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Juno Captures It’s First Close-Up Images Of Jupiter

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Juno has captured it’s first close-up images of Jupiter and they show us a stunning Jovian world riddled with chaotic weather storms. Images show cyclones as big as 870 miles (1,400 km) in diameter swirling over Jupiter’s north and south poles.

Juno went into Jupiter’s orbit in July with a goal of seeing through the cloudy atmosphere and provide insights into how the planet formed. The $1.1bn probe has survived a six-year, 2.8 billion km journey and now orbits around the planet’s north and south poles.

Two papers (one here, and one here) from Science Today detail the images and describe the chaotic atmosphere including massive cyclones, lightning storms, and ammonia rivers.

“We were all jumping up and down with excitement when the images came down. You’ve got to be patient, but the rewards are fantastic.”

– Fran Bagenal, Planetary Physicist, University of Colorado

Take a look at some of the images captured by Juno below:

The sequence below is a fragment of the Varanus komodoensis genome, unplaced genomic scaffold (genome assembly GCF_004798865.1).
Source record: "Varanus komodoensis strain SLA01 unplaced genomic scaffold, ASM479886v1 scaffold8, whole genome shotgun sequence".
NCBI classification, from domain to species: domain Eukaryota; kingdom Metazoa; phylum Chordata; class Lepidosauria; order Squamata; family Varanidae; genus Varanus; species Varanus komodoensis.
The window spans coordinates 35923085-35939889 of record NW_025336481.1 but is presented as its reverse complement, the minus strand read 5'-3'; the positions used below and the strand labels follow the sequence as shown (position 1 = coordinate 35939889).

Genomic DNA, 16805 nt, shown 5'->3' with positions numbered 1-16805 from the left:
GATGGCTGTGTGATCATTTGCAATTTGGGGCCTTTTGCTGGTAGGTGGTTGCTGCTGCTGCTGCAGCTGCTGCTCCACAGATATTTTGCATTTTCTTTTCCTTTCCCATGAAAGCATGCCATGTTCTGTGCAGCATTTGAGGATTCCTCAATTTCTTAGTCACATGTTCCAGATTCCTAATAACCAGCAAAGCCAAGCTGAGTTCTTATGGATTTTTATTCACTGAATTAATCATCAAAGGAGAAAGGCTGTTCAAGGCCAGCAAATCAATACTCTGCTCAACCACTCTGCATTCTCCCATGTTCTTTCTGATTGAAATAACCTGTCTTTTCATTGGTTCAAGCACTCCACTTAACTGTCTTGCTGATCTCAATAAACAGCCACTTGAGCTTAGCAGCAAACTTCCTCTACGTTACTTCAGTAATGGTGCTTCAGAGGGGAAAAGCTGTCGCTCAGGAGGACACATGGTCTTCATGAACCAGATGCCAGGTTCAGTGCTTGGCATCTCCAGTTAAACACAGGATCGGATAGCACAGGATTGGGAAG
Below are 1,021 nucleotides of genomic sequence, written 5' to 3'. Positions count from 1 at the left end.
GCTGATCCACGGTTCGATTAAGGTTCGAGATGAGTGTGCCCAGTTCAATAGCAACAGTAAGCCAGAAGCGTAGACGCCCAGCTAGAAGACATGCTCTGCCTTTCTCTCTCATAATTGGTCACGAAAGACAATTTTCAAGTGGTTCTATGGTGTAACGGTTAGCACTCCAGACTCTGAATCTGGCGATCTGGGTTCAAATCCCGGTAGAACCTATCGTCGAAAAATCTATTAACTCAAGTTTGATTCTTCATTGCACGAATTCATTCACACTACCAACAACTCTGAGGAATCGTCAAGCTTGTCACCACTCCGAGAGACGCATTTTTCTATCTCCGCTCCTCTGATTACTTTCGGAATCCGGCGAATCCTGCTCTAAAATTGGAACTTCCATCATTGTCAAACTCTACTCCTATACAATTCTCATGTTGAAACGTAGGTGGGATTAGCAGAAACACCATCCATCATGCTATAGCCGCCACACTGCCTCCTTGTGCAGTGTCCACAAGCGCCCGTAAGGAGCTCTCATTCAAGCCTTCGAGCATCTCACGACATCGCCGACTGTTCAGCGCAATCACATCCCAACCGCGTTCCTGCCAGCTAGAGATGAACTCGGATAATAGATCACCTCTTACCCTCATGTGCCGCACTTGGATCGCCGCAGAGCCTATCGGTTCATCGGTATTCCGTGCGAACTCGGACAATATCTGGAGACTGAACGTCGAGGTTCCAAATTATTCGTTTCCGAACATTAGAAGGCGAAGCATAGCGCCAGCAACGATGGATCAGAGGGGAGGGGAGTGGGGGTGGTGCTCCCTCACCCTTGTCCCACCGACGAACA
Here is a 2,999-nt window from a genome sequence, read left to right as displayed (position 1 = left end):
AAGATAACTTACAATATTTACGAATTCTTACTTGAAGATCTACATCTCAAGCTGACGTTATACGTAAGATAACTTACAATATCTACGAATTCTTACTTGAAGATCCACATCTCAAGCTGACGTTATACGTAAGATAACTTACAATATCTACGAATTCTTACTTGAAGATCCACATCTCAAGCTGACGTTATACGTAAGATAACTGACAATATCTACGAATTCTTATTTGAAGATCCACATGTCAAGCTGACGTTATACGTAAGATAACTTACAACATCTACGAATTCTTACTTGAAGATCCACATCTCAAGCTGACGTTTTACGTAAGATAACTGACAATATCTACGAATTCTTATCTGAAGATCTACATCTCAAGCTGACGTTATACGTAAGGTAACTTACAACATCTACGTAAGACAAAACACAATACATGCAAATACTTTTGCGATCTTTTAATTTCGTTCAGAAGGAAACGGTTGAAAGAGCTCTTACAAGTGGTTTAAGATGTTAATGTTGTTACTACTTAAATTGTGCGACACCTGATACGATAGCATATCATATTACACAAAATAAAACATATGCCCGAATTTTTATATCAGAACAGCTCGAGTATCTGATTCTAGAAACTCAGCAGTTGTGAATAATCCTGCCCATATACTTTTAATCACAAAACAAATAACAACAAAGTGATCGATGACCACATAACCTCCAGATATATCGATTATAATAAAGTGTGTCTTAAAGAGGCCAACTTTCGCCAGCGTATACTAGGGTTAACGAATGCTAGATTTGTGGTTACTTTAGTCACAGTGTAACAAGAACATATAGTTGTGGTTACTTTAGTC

a 53 day timelapse of Juno’s journey. Photograph: Credits: NASA/SWRI/MSSS/Gerald Eichstädt/Seán Doran
A closeup of the North polar region of Jupiter. Photograph: MSSS/SwRI/JPL-Caltech/NASA



 

Jupiter’s south pole as seen by Juno at altitude of 32,000 miles (52,000 kilometers). Photograph: NASA/JPL-Caltech/SwRI/MSSS/Betsy Asher Hall/Gervasio Robles

As Juno continues to orbit Jupiter it will be sending back more amazing images, until then, our fingers are crossed.

You can read more about Juno’s latest pass here. “Jupiter’s atmosphere features colossal cyclones and rivers of ammonia welling up from deep inside the solar system’s largest planet, researchers said on Thursday, publishing the first insights from a NASA spacecraft flying around the gas giant.”

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